Returning Yaide to the U.S., however, is not without complications. He has an expired Chadian passport, and Homeland Security says it has no jurisdiction to retrieve him from Chad without a valid passport. It is unknown whether Chad’s government will issue him a new one.

Breyer’s ruling directed the U.S. government to work with Yaide’s lawyers to “formulate a mutually agreeable plan to return Yaide to the United States as soon as practically possible.”  

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Edwin Carmona-Cruz, co-director of Pangea Legal Services, the group representing Yaide, told NBC News on Wednesday that his organization is now “working with federal elected officials to assist in this process.”

Tanya J. Roman, an ICE spokesperson, said the agency is “unable to comment due to pending litigation.”

Chad is one of 68 U.N. member states where consensual same-sex activity is illegal, according to ILGA World, an international LGBTQ advocacy organization. In the United States, asylum-seekers have been successful with claims of potential persecution because of membership in a “social group,” namely the LGBTQ community.

In 1994, Attorney General Janet Reno ordered that the ruling in the case of a Cuban gay asylum-seeker, Fidel Armando Toboso-Alfonso, should be the guidance for future cases, thus cementing an earlier decision finding that Taboo-Alfonso was eligible for asylum because of his membership in the LGBTQ “social group” and the threat of political violence he would face if he were forced to return to his home country of Cuba.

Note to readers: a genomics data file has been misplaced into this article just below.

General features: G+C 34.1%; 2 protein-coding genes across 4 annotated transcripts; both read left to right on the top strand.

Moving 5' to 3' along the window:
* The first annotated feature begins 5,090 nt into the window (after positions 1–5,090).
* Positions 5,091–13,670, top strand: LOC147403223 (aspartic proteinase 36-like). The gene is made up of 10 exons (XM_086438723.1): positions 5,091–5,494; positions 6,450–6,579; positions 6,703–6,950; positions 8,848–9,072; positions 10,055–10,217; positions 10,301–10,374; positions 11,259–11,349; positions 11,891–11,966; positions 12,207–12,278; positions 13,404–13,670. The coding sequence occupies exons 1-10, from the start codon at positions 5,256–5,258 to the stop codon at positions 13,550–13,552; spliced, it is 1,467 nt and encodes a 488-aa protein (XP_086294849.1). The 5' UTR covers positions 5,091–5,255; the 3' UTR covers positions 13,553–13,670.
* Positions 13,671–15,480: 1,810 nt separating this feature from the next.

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Aaron C. Morris, executive director of Immigration Equality, a nonprofit LGBTQ immigrant advocacy group, said Yaide’s case will have no clear impact on other LGBTQ asylum-seekers. However, he noted that “it’s pretty common” for LGBTQ asylum-seekers, like Yaide, to first seek asylum with a claim other than their sexual orientation or gender identity.

“A lot of our clients, often before they meet Immigration Equality, for various reasons, put forward meritorious claims that aren't successful, whether that is a religion-based claim or political opinion claim like in this case,” Morris said. “That could be a young person whose parents are paying for a lawyer and involved with their case, a person who is from anti-queer country but living with relatives or living within that community — there are a lot of reasons that are really compelling why someone might only bring a claim based on sexual orientation later in the life of a case.”